As I mentioned a while back, a couple months ago we decided to “give” a sink to Lucy.  I told her she “got to” be in charge of keeping that special thing spick and span all the time (for the random dishes through the day and after breakfast) and that she could even name it if she wanted.  I mean, that’s exciting stuff, right?  
She didn’t jump up and down in glee or anything, but she has been pretty great at getting right to it when we tell her it’s looking neglected.
But that’s not the point of this story.  This story is about the day when she thought she was done with the breakfast dishes.  I reminded her not to forget the clear cup sitting right there on the side of the sink.  
She nodded with a cute little “of course I won’t forget that one” kind of a nod, and then reached out to grab it.
But instead of reaching the cup, she reached to a spot a few inches away from the cup and started to feel around the counter trying to find it.  She was looking right at it, but couldn’t see it.
My heart froze.
It’s weird how a day can be plugging along just fine…all is right in the world and then suddenly everything stops.  And you wonder what in the world the future holds.  How much can she really see and how much is she just compensating for?  How many times does she act like she can see and get where she’s reaching right so I don’t even notice?  How quickly is this going to go downhill?  Or is she going to be one of the fraction of the lucky ones with her syndrome who will keep that vision that so many of us take for granted every day?  What does her future hold?  Will she be able to continue with her love of reading and art and Legos?  Is her sense of feeling and smell starting to take over to help her navigate her world?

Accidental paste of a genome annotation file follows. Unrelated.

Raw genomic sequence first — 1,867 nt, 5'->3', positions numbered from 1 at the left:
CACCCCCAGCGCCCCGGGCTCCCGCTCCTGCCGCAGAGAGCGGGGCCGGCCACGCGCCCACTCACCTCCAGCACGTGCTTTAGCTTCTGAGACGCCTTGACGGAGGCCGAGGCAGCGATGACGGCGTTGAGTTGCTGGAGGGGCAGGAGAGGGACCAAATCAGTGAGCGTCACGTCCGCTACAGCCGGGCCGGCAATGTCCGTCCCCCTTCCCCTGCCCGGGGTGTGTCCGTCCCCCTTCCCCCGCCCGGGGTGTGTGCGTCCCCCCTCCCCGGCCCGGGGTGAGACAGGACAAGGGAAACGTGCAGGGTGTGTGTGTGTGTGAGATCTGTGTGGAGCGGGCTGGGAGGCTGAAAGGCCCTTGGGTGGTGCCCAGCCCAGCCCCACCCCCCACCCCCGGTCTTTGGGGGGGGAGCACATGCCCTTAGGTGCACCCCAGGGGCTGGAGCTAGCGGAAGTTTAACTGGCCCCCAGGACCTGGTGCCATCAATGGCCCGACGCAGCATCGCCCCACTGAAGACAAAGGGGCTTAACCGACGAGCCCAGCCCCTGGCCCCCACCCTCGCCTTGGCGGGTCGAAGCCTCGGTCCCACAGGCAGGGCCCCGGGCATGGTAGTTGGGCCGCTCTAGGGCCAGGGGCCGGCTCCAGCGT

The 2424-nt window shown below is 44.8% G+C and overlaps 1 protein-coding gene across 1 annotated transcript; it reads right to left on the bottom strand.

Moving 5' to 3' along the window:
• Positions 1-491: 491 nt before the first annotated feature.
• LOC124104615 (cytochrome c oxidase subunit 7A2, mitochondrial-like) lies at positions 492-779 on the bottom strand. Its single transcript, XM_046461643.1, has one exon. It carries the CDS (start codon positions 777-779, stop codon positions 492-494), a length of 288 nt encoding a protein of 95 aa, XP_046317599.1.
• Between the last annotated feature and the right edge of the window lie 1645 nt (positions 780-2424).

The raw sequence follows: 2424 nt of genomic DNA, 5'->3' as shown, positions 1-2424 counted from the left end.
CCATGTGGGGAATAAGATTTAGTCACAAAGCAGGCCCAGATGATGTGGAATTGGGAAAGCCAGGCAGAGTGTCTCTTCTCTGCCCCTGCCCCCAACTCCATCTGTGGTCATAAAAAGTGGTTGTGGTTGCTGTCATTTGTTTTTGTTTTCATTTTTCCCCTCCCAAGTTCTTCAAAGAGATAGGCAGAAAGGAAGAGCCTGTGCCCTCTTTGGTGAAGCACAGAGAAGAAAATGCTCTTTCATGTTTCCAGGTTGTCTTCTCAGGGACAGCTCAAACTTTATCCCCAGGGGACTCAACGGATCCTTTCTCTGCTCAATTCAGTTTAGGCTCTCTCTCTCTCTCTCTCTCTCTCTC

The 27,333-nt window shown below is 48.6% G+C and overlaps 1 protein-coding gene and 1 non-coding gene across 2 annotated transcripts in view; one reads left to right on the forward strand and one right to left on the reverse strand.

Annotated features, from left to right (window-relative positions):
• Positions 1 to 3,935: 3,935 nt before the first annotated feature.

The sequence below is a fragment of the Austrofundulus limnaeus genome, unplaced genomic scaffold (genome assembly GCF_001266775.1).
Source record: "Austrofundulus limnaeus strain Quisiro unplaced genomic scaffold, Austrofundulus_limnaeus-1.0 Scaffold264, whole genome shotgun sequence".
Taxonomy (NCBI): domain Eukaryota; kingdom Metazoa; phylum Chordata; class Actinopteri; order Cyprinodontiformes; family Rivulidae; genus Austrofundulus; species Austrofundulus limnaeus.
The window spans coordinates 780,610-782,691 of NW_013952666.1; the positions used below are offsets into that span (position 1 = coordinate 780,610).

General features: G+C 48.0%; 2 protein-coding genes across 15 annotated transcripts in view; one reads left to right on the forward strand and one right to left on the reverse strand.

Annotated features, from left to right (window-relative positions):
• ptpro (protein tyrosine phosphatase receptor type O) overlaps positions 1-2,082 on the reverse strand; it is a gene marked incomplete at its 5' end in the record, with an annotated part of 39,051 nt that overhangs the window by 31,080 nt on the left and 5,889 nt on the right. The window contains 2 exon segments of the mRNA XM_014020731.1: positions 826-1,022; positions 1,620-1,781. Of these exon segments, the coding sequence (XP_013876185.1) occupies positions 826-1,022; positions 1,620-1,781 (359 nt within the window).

I don’t know the answers to any of those questions.  And most of the time I try to close them out.  I push them away.  I want to concentrate on the goodness of right now.  
But at the same time I’m trying to concentrate on the good, little instances like that clear cup story start to prick my awareness and my eyes will fill up and my own kind of darkness looms heavier.  I know we have to be proactive.  And we have to fight.  Because the vision time bomb is ticking (most BBS kids lose their vision in middle adolescence). 
So each year I’m even more grateful than the last when the Turkey Trot rolls around.  Because it’s an automatic fund raiser that makes a difference for BBS kids.  I think I’ve neglected to ever relate the history behind that great thing:  
Five years ago our friend had a grand idea.  It was to start a Turkey Trot in our own community.  Something to build up our community “togetherness” as well as to help a good cause.  He recruited Dave and a couple other friends to put it together.  As they were looking for good causes to put their efforts toward.  A favorite local charity called Brain Food came up, but also of course fund raising for BBS kids came up since they were looking to help kids specifically and we needed all the help we could get.  So we connected that first Turkey Trot to the “I Love Lucy Project” my mom and I came up with a couple years before.  
Here is the second year when it grew a little bigger…
Each year for the last five years those ideas have expanded and become bigger.  The Turkey Trot started in the retention basin down the street from our house the first year and now it’s at a big outdoor shopping mall filled with so many great people and all kinds of activities going on on the side-lines.  The funds we raised for BBS kids the first couple years went directly to the Foundation Fighting Blindness since we didn’t have anything specific to contribute to at that point, we just wanted to fight blindness any way we could.  But we found that was just a drop in the huge bucket of vision research, and we (other BBS families along with us) knew that time was ticking and we wanted some serious research specifically for BBS kids with their unique kind of retinitis pigmentosa (the vision loss associated with BBS).